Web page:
EDITORIAL: Put foot on gas in energy search


In a move that could boost economies along the East Coast, the Obama administration approved the use of underwater sound blasts to pinpoint the locations of oil and gas deposits beneath Atlantic Ocean waters. Environmentalists are less than pleased with the decision, but President Barack Obama deserves praise for it.

During the process, sonic cannons towed behind boats send down pulses of sound that reverberate beneath the sea floor and rebound to the surface. Computers translate the sounds into images that help identify the best areas to drill for oil and gas. The potential negative impact on the environment and sea creatures along the coast is minimal, but the potential economic impact is significant: The decision could lead to the creation of new energy infrastructure, many thousands of jobs and billions of dollars in tax revenue.

President Obama is quick to take credit for our modest economic recovery, but that recovery would be virtually nonexistent without the country’s current oil and gas boom. The United States uses more than 18 million barrels of oil per day, and until recently most of that oil was imported, some from countries we’d rather not have to deal with. But fracking has boosted our production to 11 million barrels per day — the most in the world — and, according to the International Energy Agency, oil production in the United States is projected to continue growing until leveling off in 2020, when (coupled with increasing fuel efficiency standards) we may very well no longer require any oil from the Middle East.

The president also touts how much more natural gas and oil the U.S. is producing — which is definitely good news — but the overwhelming majority of that oil and gas production results from fracking on state and private lands. Not only has Washington consistently torpedoed expanded access to federal land for natural gas and oil drilling — Nevada could join the oil and gas boom if its vast reserves weren’t under federal land — it has also stood in the way of the Keystone XL pipeline project, which would send some 830,000 barrels of crude each day from Alberta, Canada, across the Midwest to American refineries on the Gulf Coast. The project would create thousands of jobs without any cost to the government and, like the use of underwater sound blasts on the East Coast, cause little harm to the environment.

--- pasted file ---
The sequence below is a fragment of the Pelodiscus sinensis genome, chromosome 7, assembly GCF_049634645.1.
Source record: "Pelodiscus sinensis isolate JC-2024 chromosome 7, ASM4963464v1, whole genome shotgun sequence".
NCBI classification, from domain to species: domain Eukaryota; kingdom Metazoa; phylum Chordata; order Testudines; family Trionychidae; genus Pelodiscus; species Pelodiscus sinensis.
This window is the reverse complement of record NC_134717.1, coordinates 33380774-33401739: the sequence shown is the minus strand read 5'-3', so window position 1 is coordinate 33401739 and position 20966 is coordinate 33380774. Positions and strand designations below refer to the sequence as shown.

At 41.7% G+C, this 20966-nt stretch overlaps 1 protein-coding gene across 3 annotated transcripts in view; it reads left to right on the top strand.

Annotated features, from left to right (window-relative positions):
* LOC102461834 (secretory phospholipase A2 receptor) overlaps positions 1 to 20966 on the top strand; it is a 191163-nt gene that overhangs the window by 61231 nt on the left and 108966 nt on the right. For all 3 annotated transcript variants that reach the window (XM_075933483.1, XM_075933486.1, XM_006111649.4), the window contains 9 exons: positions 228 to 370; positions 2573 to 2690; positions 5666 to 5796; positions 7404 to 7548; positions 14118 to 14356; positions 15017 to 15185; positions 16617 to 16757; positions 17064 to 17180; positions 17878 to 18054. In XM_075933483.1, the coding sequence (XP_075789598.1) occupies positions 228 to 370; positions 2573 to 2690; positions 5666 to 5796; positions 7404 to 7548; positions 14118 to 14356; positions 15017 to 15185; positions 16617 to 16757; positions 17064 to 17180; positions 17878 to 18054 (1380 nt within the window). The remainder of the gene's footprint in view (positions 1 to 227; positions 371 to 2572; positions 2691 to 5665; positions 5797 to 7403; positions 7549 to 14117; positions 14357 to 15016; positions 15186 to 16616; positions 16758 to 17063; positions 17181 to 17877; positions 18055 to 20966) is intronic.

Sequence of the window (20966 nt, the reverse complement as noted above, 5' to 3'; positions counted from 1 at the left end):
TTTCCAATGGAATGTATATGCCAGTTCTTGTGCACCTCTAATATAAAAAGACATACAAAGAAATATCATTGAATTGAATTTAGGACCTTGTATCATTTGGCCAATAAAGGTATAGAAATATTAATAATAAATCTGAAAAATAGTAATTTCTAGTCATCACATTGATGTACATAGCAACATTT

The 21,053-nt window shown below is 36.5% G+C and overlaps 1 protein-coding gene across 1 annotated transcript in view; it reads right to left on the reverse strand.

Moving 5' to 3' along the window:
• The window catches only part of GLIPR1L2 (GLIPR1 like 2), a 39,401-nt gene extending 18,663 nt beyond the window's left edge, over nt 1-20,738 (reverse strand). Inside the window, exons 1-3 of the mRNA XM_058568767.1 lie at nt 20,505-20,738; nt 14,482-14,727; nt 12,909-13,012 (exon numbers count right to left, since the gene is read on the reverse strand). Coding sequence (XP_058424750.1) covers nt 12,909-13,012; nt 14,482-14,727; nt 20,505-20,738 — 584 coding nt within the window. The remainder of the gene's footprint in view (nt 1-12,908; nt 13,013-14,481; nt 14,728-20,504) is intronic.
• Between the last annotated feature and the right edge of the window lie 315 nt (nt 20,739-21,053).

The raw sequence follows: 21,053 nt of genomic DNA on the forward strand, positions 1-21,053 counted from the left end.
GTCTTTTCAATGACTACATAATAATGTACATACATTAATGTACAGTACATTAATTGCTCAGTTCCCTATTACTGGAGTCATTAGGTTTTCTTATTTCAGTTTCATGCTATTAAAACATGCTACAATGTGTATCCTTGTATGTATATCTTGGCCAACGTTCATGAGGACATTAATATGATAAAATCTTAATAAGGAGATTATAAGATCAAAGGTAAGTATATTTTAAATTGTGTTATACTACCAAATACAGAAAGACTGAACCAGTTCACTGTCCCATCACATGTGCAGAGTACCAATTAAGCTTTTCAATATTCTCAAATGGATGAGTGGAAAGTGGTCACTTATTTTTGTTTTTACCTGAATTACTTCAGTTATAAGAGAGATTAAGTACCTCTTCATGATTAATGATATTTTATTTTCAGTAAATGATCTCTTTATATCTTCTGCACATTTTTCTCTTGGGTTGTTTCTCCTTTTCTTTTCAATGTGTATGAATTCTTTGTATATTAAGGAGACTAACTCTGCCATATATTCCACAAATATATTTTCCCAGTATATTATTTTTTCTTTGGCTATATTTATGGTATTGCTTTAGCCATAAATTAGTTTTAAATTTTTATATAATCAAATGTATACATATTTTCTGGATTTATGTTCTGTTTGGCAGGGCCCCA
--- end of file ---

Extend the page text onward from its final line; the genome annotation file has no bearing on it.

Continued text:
During his State of the Union address in January, President Obama proudly declared that “America is closer to energy independence than we’ve been in decades.” If he is serious about reaching that goal, he needs to do more to allow federal lands to be put to more productive use. Allowing surveys off the East Coast is a good move toward that. But we can’t stop there. Free our lands, and economic growth will follow.

 

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